Transport Minister Zane DeSilva put taxi drivers and mini bus owners on notice that he has “the authority to grant up to 88 special taxi permits” and that he plans “to exercise this law”.
Highlighting 2019 Green Paper initiatives at a news conference on Wednesday (May 22) he said: “One of the main issues of concern for many members of the public and our visitors is the reliability of taxis, especially late afternoons and into the night.
“Under the Motor Taxi (Special Permit) Act 1970, I have the authority to grant up to eighty-eight (88) special taxi permits and I plan to exercise this law.”
“As a means to monitor and test the initiative, an initial twenty permits will be offered to first-time taxi owners to fill the gap in taxi service levels,” he added.
“I will review the taxi industry on a regular basis to determine if additional permits are required and if so, how many and when.
“These special permit holders will only be allowed on the road between 3pm to 6am, Monday through Sunday, including
holidays, and at current taxi rates.
“The fee for a special permit is under consideration but it is anticipated to be $2,000 for a four-seat taxi and $4,000 for a
seven-seat taxi, and the statutory specifications for a taxi will apply.
“To identify these special permit holders and to ensure they abide by the taxi regulations, the vehicles will have a unique colour
license plate,” he added
“We expect this initiative to get under way shortly and any person who has a valid taxi driver’s licence may apply to the Bermuda
Public Service Vehicle Licensing Board care of the Director at TCD.”
While noting “the challenges with public transportation in Bermuda, in particular the bus service”, he said the Department of Public Transportation (DPT) “recently concluded a Request for Information (RFI) for new buses, and is in the process of preparing a Request for Proposal (RFP)”.
“We are taking this opportunity to review the bus market and available vehicle types that meet Bermuda’s needs, as well as international public transportation standard,” said Mr DeSilva.
“In the interim and to provide some relief to the bus service, the Ministry will increase the maximum number of minibuses allowed
to operate to 180 which equates to about six thousand seats.
“Of this number, 20 minibuses will be wheelchair accessible with a lift or ramp.”
The Ministry will also “assess the impact of rental minicars on the island’s infrastructure” through to the end of this year.
“Depending on the outcome of the assessment, increase the number of rental minicars from the existing number of 300 up to
a maximum of 500,” said the Minister.
Following through on the Government’s 2017 Throne Speech promise “to conduct a thorough review of transportation”, he noted that “the Green Paper on the future of transport that will provide various options for modernisation”, “also takes into account the
needs of the differently-abled”.
“Government recognises that technology is modernising transportation globally and that Bermuda must examine those trends when taking into account the future of public and private transportation,” he said.
The Green Paper, tabled in the House of Assembly last Friday, has “caused us in the Ministry of Tourism & Transport to re-evaluate our short and long-term goals over the next five, ten and twenty years and focus on the future by making the necessary changes required to modernise our transportation infrastructure”, he added.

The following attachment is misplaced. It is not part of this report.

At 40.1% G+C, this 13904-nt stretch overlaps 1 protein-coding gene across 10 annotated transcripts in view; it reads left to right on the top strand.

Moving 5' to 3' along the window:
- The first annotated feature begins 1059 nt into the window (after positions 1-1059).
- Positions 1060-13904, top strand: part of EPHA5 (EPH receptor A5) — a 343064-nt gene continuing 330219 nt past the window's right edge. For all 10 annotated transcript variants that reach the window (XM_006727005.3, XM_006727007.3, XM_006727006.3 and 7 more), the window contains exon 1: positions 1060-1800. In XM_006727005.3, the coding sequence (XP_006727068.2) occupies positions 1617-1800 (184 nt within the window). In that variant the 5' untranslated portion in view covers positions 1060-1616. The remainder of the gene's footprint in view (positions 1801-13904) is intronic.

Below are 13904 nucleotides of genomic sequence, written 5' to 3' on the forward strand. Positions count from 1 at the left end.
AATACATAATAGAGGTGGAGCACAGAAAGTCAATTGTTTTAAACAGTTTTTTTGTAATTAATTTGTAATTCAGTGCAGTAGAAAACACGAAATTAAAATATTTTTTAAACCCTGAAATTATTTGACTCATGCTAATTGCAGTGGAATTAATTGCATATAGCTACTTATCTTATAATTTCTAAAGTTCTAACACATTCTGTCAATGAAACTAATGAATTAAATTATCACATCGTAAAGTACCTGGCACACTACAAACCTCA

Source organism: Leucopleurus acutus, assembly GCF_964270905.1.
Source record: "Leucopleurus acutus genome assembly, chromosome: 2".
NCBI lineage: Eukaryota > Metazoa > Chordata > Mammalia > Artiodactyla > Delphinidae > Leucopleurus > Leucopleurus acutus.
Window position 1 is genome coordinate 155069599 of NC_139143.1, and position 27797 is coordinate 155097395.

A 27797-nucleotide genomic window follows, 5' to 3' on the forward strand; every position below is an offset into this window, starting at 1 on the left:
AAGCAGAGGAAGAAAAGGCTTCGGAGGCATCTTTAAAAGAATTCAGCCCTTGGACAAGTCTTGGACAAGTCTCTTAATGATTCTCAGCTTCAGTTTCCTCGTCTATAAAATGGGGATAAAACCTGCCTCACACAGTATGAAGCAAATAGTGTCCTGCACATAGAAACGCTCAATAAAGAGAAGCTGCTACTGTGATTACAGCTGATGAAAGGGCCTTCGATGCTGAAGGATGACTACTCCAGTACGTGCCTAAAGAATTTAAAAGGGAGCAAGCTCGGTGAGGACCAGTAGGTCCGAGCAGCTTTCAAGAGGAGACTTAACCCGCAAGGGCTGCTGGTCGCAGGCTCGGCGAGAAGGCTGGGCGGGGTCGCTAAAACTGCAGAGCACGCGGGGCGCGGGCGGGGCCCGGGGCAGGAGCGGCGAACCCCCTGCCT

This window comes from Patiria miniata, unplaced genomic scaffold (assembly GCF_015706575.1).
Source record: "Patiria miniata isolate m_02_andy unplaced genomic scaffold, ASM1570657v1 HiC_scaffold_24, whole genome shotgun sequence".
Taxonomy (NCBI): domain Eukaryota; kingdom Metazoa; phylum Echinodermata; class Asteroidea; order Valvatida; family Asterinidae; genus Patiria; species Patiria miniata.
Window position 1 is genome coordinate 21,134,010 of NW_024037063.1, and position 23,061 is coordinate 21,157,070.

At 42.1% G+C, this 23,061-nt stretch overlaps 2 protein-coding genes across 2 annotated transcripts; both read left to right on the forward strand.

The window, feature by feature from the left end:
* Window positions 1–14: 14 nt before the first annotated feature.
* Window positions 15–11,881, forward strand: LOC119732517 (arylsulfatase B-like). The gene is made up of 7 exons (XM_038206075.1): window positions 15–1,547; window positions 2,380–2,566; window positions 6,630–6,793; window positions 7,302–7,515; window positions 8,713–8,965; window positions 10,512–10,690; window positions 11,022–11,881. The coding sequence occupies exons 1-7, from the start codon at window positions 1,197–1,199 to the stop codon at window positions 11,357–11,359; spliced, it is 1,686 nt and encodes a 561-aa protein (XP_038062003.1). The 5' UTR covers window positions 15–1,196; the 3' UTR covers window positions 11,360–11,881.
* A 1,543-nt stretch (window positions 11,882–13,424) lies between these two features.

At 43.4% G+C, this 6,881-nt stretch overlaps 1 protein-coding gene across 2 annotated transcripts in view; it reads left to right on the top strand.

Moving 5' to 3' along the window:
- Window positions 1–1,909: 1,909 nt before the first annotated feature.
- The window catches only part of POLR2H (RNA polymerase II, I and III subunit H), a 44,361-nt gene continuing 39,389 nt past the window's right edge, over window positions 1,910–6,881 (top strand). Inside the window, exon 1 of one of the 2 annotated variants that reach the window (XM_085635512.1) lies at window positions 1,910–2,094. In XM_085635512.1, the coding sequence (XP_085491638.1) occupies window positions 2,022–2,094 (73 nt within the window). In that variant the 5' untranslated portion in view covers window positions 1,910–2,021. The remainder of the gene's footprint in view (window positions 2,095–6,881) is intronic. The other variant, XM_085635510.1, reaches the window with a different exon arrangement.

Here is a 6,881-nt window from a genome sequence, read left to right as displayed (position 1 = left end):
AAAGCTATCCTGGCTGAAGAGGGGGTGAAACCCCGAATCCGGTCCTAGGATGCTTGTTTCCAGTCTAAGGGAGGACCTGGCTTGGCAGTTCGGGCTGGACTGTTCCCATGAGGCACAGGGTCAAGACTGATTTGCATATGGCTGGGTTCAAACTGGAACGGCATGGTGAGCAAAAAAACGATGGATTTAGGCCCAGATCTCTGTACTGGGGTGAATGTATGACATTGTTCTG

To address the issue of safety on Bermuda’s roads, the Ministry “has been working to improve the Project Ride Training Program”.
As of this month he said the road safety team has implemented the following:
  • Instructors have completed the last stage of a 3 tier re-certification
  • The student workbook is in full utilization
  • No Entry” signs were created and are placed at the entrance to the course during practice to maintain a sterile environment
  • Incident Reports were created to be used in the event of cycle damage, theft and the like
  • Flashlight and container spotlights were purchased to aid with night-time instruction
  • An official Examination Procedures document was created for testing of Project Ride candidates
A total of 160 students “successfully completed the programme” in the first four months of the year.
“And we are working on expanding the programme into the schools by creating a P5 school curriculum,” said Mr DeSilva.
“We are also working on having an additional location for the practice course in Devonshire. This is presently being mapped out
by Works & Engineering.
“The Project Ride curriculum is being reviewed and redrafted with a view to making improvements to it, and a donation of inoperable cycles to public senior schools to assist with training students in motor mechanics is also planned.
“On to the topic of alternative powered vehicles, the Government of Bermuda will set a goal date for Bermuda to ‘Go Green’ by
eliminating the importation of fossil fuel reliant vehicles (cars, bikes and trucks), recognizing the Government ought to lead by
example with respect to its own fleet of vehicles.”
“As we continue implementing many of the hundreds of recommendations offered over the consultation period, I want to thank our stakeholders, who included residents, students, and managers within public authorities, business groups and visitors,
for their contributions,” said Mr DeSilva.
“I want the public to know that many more suggestions will be taken into consideration as we move public policy forward.
“In closing, technology is changing very quickly and we must be able to adjust accordingly, and prepare for the future.”